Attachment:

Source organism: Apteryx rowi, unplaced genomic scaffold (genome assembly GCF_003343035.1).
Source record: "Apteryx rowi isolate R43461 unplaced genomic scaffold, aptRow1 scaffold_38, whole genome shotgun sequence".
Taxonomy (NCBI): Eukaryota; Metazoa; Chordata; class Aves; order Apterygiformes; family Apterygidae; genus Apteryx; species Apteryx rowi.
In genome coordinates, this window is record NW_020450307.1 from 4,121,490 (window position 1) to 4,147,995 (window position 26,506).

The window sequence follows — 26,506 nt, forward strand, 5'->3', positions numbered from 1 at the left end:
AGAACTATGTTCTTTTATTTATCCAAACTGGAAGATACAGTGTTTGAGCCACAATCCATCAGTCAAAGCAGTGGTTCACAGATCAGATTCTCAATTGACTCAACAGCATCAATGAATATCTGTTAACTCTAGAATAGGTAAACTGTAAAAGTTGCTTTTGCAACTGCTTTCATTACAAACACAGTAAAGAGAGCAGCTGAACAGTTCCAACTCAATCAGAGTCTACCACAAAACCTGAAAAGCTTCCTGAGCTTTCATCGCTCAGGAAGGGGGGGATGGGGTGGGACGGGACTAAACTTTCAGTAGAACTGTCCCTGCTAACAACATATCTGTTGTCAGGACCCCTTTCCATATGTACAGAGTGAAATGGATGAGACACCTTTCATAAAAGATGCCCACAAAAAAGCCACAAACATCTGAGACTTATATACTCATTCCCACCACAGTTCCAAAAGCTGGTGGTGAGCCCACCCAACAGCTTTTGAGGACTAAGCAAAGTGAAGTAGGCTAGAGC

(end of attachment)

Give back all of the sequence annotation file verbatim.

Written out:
Source organism: Apteryx rowi, unplaced genomic scaffold (genome assembly GCF_003343035.1).
Source record: "Apteryx rowi isolate R43461 unplaced genomic scaffold, aptRow1 scaffold_38, whole genome shotgun sequence".
Taxonomy (NCBI): Eukaryota; Metazoa; Chordata; class Aves; order Apterygiformes; family Apterygidae; genus Apteryx; species Apteryx rowi.
In genome coordinates, this window is record NW_020450307.1 from 4,121,490 (window position 1) to 4,147,995 (window position 26,506).

The window sequence follows — 26,506 nt, forward strand, 5'->3', positions numbered from 1 at the left end:
AGAACTATGTTCTTTTATTTATCCAAACTGGAAGATACAGTGTTTGAGCCACAATCCATCAGTCAAAGCAGTGGTTCACAGATCAGATTCTCAATTGACTCAACAGCATCAATGAATATCTGTTAACTCTAGAATAGGTAAACTGTAAAAGTTGCTTTTGCAACTGCTTTCATTACAAACACAGTAAAGAGAGCAGCTGAACAGTTCCAACTCAATCAGAGTCTACCACAAAACCTGAAAAGCTTCCTGAGCTTTCATCGCTCAGGAAGGGGGGGATGGGGTGGGACGGGACTAAACTTTCAGTAGAACTGTCCCTGCTAACAACATATCTGTTGTCAGGACCCCTTTCCATATGTACAGAGTGAAATGGATGAGACACCTTTCATAAAAGATGCCCACAAAAAAGCCACAAACATCTGAGACTTATATACTCATTCCCACCACAGTTCCAAAAGCTGGTGGTGAGCCCACCCAACAGCTTTTGAGGACTAAGCAAAGTGAAGTAGGCTAGAGC